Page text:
Hmm. When I think of 1935 Oklahoma, I think of dust storms.
You’re right. James and Lily experience the worst dust storm in American history.
That’ll be messy.
(Smiles) You bet.
What topics do you address in your story?
Tough things, like poverty. Disability. Relational things, like communication, and how important it is to use words to encourage. Forgiveness. Foster care. Marriage.
That’s some list. What disability are you referring to?
Lily is mute.
Your heroine is mute? How does James talk with her?
Very carefully.
(Laughs) As I recall, he’s not so careful at first.
Indeed. But I love James. He’s patient and kind, but most of all, he tries to meet Lily’s needs. He shows her what love is through words and actions. That’s so important.
And Lily?
Lily isn’t someone who trusts easily. She’s trying to figure it all out.
Does she?
What surprised you the most about the Dust Bowl during your research?
Due to drought conditions and poor farming techniques, the worst dust storm in American history blew from Oklahoma to the East coast. When the dust reached Washington, D.C., President Roosevelt signed the Soil Conservation Act. The dust storm was so intense that "Sailors 300 miles off the Atlantic coast often needed to sweep Kansas soil from their decks off their ships."1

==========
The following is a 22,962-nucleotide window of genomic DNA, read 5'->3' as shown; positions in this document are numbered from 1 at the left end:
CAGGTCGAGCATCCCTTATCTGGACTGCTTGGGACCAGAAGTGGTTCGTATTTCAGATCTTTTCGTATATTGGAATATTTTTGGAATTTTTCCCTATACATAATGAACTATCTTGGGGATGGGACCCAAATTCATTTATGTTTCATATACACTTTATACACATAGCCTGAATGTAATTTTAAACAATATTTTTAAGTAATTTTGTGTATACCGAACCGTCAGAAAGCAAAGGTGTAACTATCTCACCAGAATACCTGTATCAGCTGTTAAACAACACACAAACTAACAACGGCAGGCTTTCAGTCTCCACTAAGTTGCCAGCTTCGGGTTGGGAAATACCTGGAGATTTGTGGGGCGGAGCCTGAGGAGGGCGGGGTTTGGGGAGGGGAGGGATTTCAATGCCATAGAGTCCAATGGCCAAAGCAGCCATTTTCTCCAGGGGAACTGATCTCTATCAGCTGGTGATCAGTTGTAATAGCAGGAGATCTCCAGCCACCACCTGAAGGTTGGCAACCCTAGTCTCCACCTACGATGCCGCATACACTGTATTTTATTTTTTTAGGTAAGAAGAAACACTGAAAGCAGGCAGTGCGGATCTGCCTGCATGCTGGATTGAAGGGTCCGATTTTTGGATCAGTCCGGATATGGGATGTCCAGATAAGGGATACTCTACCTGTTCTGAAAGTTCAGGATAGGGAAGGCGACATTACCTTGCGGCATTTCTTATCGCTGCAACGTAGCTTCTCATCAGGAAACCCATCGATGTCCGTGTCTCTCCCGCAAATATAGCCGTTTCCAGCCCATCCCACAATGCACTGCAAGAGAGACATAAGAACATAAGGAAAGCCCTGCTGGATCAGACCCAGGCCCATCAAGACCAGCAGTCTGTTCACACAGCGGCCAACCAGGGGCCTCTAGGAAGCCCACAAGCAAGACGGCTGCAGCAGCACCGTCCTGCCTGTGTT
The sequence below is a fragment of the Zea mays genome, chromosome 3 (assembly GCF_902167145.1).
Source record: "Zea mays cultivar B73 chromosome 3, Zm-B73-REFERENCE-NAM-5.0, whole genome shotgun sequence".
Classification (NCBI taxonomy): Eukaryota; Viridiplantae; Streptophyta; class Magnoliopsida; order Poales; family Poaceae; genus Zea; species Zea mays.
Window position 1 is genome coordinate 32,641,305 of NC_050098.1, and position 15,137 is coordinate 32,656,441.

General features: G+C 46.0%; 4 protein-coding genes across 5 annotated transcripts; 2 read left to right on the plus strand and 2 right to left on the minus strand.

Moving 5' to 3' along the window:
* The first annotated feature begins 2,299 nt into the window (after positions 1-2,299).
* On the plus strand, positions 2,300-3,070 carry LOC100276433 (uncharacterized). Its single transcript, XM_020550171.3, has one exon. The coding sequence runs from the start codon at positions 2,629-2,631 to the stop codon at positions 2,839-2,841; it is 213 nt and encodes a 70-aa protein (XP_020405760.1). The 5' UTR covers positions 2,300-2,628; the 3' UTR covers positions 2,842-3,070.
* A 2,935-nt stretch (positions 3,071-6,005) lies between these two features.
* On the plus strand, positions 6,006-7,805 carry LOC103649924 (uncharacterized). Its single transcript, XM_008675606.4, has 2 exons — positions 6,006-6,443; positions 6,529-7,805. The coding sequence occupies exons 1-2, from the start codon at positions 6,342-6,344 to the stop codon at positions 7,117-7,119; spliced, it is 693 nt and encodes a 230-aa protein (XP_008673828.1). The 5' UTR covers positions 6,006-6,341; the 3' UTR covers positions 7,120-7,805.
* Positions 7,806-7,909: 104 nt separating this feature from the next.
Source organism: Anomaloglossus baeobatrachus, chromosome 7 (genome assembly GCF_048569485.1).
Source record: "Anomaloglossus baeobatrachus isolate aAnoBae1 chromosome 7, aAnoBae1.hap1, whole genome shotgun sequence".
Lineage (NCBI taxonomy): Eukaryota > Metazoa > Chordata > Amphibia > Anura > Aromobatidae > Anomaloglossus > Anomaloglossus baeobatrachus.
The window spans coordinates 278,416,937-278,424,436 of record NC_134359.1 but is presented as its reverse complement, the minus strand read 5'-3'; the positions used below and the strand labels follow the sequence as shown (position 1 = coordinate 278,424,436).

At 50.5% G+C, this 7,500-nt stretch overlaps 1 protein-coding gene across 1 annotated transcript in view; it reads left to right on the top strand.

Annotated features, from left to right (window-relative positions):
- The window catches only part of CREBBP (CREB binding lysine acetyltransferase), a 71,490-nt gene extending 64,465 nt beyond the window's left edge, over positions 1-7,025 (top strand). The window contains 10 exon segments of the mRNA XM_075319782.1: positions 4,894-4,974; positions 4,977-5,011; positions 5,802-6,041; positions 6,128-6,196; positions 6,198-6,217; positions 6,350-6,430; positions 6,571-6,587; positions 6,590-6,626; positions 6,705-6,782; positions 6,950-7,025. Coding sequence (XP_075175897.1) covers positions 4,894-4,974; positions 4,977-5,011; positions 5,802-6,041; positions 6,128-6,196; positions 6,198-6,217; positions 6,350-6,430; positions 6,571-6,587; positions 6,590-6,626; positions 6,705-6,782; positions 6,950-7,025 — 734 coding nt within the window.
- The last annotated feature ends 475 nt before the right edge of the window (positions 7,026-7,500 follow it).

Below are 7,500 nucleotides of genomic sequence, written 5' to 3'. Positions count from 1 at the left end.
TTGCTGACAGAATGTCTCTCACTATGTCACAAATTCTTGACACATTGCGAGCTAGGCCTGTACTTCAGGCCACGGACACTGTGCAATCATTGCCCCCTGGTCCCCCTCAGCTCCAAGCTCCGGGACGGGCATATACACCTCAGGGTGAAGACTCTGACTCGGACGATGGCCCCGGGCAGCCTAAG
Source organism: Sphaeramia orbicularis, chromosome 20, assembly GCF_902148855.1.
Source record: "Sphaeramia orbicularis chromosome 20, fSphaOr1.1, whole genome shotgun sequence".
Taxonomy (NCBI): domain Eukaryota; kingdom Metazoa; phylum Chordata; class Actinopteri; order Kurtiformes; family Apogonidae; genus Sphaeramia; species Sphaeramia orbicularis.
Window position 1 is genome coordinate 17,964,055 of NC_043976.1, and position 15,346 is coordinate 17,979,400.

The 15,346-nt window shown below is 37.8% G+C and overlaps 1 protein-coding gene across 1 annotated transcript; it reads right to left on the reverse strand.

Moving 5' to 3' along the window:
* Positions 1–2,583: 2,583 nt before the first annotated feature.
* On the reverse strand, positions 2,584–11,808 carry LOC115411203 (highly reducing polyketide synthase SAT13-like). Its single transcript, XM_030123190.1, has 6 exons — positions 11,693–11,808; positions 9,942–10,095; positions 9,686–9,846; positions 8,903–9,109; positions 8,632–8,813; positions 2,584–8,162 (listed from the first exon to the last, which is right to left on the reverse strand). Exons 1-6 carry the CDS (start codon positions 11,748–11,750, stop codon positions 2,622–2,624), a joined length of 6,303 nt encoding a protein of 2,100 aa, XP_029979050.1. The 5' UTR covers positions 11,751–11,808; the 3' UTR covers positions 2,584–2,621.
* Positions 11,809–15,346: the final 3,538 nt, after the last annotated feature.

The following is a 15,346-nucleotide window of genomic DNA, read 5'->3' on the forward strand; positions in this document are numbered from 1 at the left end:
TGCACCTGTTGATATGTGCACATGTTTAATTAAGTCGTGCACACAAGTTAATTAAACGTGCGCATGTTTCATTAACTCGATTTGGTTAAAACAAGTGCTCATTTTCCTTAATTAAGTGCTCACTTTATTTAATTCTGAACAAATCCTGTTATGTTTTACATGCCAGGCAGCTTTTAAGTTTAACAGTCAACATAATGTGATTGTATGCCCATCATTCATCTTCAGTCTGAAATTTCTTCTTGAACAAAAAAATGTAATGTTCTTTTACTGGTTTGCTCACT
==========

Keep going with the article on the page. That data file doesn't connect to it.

During the writing process, did any of your characters shock you or do something you didn't expect?
Of course! I was frequently surprised by Lily, our heroine.
Do you plot your stories before writing?
Very little. It's too confining. I write a mini-outline with lots of question marks. It's just a map, not the destination.
What do you most want readers to take away from this story?
No matter what the storm, God is good. Storms reveal our character and God's faithfulness.
Now that we’ve heard a little about your story, tell us something about yourself that most people don’t know about you.
Oh, man! Um … okay, how about this? I have two pins in my knee. I broke my leg playing football.
When did you do that?
I was twelve. Or thirteen. I can’t remember.
Were you on a team?
Not after the injury. (Laughs) Actually, it was a friendly neighborhood game that got out of hand.
Thanks for being with us today. Where can we find your book?
It’s an e-Novella, available now from, Amazon, Barnes & Noble, and

Where can we find you online?

Twitter: @JerichaKingston
Blog: The Quid Pro Quills

It's Giveaway Time!!!
I'm giving away a copy of Waiting for Lily Bloom! (This book is published in e-book format only. Winner will receive the book that fits their e-reader. Ex. Nook, Kindle, etc.) To enter, comment below about your favorite flower and why it's so special to you. A winner will be chosen and announced April 30, 2014. Don't forget to share this link with your friends!

More great interviews and giveaways to come! Don't miss out. Follow me on Facebook: or
Twitter: @candicesue_patt


  1. Thanks for hosting me, Candice! I enjoyed the interview.

  2. Shucks! I missed the drawing. Yet another great-sounding book you've reviewed. Always a pleasure to come to your blog.